Ägyptens demokratischer Diktator?

KAIRO – Mohammed Mursi, Ägyptens erster gewählter ziviler Präsident, genehmigte sich selbst vor Kurzem weitreichende vorübergehende Machtbefugnisse, um – wie er behauptet – die Ziele der Revolution durchzusetzen, die Husni Mubaraks Diktatur stürzte. Doch entfachten die Dekrete den starken Widerstand vieler revolutionärer Kräfte, die am Sturz Mubaraks beteiligt waren, (sowie vieler seiner loyalen Kräfte) und wieder kam es zu Protesten auf dem Kairoer Tahrir-Platz.

Mursi befindet sich somit in der merkwürdigen Lage, seine Entscheidung gegen die Demonstranten verteidigen zu müssen, während er gleichzeitig mit ihnen gemeinsame Sache macht. „Ich teile euren Traum einer Verfassung für alle Ägypter, die über drei separate Gewalten verfügt: Exekutive, Legislative und Judikative“, sagte er zu seinen Gegnern. „Wenn jemand will, dass Ägypten diese Chance verpasst, so werde ich ihn aufhalten.“ War Mursis „präsidialer Coup“ also notwendig, um die eingestandenermaßen demokratischen Ziele der Revolution zu verwirklichen?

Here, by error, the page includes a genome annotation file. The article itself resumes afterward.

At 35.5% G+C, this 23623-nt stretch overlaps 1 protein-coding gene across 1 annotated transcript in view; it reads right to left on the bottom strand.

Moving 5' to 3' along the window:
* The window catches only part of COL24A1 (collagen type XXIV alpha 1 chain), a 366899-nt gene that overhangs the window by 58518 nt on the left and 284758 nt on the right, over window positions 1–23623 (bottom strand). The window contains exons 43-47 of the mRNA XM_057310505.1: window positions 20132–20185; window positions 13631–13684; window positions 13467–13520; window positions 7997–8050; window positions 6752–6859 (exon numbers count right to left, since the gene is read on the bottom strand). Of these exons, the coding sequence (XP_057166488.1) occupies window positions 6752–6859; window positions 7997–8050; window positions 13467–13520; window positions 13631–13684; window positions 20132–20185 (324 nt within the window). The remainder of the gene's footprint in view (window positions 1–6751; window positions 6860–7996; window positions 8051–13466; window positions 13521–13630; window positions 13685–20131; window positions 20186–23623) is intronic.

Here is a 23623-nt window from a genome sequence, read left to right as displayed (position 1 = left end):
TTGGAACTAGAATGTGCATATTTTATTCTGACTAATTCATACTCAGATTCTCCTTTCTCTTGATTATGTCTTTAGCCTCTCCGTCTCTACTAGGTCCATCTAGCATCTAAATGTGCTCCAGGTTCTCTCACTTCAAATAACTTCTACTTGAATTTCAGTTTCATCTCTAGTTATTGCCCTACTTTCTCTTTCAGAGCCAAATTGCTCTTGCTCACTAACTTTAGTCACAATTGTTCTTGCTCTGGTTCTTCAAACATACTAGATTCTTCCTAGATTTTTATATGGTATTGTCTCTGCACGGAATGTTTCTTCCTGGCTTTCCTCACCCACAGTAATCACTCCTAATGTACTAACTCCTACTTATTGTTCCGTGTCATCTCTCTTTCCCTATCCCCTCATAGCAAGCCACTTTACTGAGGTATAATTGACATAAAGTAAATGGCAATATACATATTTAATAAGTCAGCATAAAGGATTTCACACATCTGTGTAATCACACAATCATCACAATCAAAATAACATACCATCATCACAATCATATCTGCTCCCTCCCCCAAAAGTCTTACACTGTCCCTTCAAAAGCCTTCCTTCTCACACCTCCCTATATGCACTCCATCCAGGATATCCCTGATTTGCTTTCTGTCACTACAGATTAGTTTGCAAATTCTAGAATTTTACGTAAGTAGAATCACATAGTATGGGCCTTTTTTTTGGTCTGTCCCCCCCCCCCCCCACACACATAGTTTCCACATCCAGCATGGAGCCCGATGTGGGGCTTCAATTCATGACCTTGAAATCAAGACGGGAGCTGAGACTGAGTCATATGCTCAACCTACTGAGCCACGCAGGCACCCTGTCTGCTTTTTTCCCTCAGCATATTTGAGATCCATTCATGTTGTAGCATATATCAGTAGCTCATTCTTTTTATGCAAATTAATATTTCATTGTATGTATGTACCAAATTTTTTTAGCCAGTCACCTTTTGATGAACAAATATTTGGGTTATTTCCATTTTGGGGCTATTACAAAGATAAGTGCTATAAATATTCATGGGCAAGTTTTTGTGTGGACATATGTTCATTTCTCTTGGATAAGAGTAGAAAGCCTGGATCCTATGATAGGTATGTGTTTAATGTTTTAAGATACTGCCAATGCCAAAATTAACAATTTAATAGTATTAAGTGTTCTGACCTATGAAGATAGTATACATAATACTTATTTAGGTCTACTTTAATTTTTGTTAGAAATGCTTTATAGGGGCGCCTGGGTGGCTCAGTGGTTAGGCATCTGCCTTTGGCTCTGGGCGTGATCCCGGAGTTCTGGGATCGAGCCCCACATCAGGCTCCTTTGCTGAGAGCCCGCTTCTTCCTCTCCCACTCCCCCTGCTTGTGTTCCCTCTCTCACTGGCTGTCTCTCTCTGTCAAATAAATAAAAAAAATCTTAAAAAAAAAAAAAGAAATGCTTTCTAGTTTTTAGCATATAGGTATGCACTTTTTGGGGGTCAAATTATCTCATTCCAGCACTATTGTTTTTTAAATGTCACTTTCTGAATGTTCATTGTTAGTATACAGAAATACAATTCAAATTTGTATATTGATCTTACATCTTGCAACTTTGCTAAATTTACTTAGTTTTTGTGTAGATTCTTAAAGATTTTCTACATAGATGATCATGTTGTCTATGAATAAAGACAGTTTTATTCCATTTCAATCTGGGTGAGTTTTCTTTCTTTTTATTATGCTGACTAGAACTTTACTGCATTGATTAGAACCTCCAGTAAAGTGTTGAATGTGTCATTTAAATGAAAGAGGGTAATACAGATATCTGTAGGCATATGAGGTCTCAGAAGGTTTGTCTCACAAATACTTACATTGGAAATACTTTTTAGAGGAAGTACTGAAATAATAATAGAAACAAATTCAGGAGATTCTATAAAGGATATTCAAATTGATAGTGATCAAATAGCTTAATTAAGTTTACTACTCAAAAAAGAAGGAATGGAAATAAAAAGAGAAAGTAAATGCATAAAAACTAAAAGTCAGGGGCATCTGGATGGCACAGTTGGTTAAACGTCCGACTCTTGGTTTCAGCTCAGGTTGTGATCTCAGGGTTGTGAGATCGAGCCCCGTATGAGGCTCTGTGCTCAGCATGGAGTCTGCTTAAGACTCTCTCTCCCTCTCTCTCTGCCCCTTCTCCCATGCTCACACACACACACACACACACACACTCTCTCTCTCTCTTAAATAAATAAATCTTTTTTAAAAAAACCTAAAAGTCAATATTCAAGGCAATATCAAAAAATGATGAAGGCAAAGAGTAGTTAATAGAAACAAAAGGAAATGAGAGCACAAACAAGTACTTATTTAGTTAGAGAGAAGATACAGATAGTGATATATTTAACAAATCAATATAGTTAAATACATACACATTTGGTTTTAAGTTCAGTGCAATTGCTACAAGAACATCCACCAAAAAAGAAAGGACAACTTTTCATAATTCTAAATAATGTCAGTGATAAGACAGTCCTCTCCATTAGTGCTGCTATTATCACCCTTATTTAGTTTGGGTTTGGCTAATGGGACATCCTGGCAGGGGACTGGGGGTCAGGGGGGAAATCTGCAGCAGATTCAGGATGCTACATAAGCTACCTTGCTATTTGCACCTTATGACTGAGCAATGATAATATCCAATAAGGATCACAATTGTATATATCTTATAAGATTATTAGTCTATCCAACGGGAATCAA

Die neue Verfassungserklärung, das „Gesetz zum Schutz der Revolution“ und die neuen Dekrete des Präsidenten verfolgen mehrere Ziele:

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